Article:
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Bahrain child wants Lewis Hamilton’s help for release of father

A letter - from 11-year-old Ahmed Ramadhan asking Lewis Hamilton to help save his father from a death sentence - “really (hit) home," said the Formula One world champion.

Written by Shahid Judge | Mumbai | Updated: December 15, 2020 8:07:53 am
Lewis Hamilton secured his seventh F1 title last month. (Reuters)

Formula One world champion Lewis Hamilton has been a champion of several social, political and humanitarian causes in recent times. Ever since he secured his seventh title last month, making him the joint-record holder with Michael Schumacher, the 35-year-old Briton has been receiving letters from Bahraini citizens seeking his help and influence.

However, one particular letter – from 11-year-old Ahmed Ramadhan asking him to help save his father from a death sentence – Hamilton claimed, “really (hit) home.”

LETTER OF HOPE

Bahrain Institute for Rights and Democracy (BIRD), an advocacy group in London, said that the letter, accompanied by a drawn picture of Hamilton’s race car, said: “Lewis, please save my father. When I was drawing the car, I felt hope that it might save my father’s life.”

“I really hope Lewis Hamilton delivers my message so my dad can come back home,” Agence France-Presse reported.

Ramadhan’s father Mohammed, a security guard, was allegedly arrested in 2014 for the death of a policeman, and subsequently sentenced to death. Human rights groups, however, have claimed that confessions that led to the conviction were forced through torture.

READ | Why Formula One star Lewis Hamilton matters

Ahead of the Abu Dhabi Grand Prix last weekend, Hamilton addressed the letter at a press conference.

“I think the saddest thing for me was that there is a young man on death row and it’s not clear… when his son writes me a letter, that really hits home. All lives matter. I think there’s definitely work to be done in the background,” he said. “I definitely won’t let it go unnoticed. When I get some time now, I will definitely try and speak to those (people) and see how I can positively impact that (race) weekend (in future).”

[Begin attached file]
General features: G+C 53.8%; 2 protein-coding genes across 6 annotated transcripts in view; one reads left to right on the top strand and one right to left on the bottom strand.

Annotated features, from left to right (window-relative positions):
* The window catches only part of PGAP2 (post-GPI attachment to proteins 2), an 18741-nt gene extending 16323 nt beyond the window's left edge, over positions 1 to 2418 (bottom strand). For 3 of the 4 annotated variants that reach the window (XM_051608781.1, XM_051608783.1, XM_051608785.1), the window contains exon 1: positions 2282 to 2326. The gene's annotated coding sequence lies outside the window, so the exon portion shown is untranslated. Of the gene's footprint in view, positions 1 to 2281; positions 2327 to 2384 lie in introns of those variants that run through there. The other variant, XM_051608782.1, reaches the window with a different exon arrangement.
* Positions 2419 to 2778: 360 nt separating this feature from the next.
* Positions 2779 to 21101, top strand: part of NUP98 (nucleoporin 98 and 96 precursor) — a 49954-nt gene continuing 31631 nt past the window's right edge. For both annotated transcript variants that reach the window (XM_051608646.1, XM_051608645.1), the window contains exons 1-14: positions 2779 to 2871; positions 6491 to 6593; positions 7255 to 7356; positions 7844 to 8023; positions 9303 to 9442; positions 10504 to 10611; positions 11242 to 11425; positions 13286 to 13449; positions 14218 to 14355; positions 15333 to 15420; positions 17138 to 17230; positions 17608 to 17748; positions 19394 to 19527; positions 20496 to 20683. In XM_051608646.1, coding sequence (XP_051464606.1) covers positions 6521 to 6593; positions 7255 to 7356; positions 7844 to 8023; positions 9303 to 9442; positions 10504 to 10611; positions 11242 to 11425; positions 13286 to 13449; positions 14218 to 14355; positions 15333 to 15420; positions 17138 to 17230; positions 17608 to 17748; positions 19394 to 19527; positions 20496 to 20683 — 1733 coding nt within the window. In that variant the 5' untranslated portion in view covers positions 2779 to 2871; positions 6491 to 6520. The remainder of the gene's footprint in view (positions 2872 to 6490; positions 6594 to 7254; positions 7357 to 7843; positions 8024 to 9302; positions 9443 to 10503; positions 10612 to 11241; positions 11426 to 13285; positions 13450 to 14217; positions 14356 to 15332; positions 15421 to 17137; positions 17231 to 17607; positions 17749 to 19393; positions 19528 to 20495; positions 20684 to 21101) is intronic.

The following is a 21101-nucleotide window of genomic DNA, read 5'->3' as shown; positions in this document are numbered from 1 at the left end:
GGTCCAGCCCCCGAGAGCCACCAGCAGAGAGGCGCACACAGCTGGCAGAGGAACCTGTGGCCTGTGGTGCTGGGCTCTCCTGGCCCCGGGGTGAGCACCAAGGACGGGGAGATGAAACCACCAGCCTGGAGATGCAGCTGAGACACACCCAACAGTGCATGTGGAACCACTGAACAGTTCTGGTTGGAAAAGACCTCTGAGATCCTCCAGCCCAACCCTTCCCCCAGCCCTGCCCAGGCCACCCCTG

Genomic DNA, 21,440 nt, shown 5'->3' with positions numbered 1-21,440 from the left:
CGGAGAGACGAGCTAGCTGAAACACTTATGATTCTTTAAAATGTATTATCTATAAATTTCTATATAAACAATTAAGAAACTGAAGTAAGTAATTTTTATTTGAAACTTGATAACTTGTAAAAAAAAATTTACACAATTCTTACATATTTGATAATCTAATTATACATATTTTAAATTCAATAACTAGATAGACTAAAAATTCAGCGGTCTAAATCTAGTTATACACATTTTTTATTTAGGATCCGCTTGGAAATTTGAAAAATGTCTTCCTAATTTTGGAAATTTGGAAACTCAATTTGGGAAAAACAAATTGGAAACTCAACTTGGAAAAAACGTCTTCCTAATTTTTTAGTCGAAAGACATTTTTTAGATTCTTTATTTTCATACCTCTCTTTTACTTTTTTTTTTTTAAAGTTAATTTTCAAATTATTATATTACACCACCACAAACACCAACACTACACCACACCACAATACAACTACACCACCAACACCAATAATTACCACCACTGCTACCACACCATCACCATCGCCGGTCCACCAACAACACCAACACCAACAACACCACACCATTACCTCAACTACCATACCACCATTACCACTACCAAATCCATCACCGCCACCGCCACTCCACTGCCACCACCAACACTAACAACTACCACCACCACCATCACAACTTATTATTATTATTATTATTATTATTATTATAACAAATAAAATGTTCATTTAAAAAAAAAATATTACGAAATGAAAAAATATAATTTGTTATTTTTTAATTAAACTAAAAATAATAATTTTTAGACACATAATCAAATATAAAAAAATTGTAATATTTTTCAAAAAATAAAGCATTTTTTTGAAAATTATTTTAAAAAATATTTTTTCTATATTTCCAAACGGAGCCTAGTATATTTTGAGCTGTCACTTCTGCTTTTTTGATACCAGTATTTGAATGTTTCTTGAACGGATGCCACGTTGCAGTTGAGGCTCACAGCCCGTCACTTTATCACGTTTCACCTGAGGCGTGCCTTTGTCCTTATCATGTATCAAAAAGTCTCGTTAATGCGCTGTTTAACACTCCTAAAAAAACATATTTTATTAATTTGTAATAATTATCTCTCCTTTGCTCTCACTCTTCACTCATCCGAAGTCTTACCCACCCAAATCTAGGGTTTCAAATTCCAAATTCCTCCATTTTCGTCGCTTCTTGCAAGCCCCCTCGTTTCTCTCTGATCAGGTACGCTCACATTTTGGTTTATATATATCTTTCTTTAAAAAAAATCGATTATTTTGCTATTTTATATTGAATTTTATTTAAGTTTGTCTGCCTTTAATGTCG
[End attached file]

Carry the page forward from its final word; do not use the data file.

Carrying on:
The Bahrain Grand Prix has been a regular on the F1 circuit since the first race in 2004. It’s also the country’s biggest sporting event.

COVID INTERRUPTS MEETING

Hamilton claimed that he had hoped to meet Bahrain’s Crown Prince and Prime Minister Salman bin Hamad Al Khalifa to address the issue of social injustice prevalent in the kingdom. He had hoped to attend the meeting while in the Middle-Eastern country that hosted back-to-back Grand Prix on November 29 and December 6.

However, Hamilton tested positive for the coronavirus at the time, and was forced to miss the second race.

HAMILTON’S ACTIVISM

The Mercedes driver has been vocal in his support for the Black Lives Matter movement that gained steam in May after the death of African-American George Floyd at the hands of the police. In fact, Hamilton has also been critical of the F1’s apparent lack of responsiveness when it comes to addressing human rights issues, especially in countries where races take place.

“We realise we’ve got to face and not ignore the human rights issues in the countries that we go to, not just 20 years, 30 years from now, but now,” he had said after securing his seventh world title after winning the Turkish Grand Prix in November.

In Abu Dhabi, Hamilton added: “Naturally, the human rights issue in so many of the places that we go to is a consistent and a massive problem. We are probably one of the only ones that (go) to so many different countries and I do think as a sport we need to do more.”

FORMULA ONE’S STANCE

In a statement, the F1 claimed it had been vigilant regarding social injustice around the world.

“We have always been clear with all race promoters and Governments with which we deal worldwide that we take violence, abuse of human rights and repression very seriously.”

However, there have been constant protests by activists ahead of the annual Bahrain Grand Prix, seeking the race to be cancelled in light of the government’s alleged human rights violations.

BAHRAIN GOVERNMENT’S TAKE

Ever since Bahraini citizens – both current and former political prisoners – started to appeal to Hamilton to support their cause, the government of the country has claimed that it respects freedom of expression and the right to protest.

“No person is arrested or prosecuted for the peaceful expression of their opinion, and all persons arrested (regardless of the charge) benefit from full due process safeguards, including the right to representation and the right to fair trial before Bahrain’s independent judiciary,” read a statement reported by The Guardian.

The statement also addressed the claim about the use of torture in Ramadhan’s case.

“Further, the claims of torture and/or retribution are categorically denied.”

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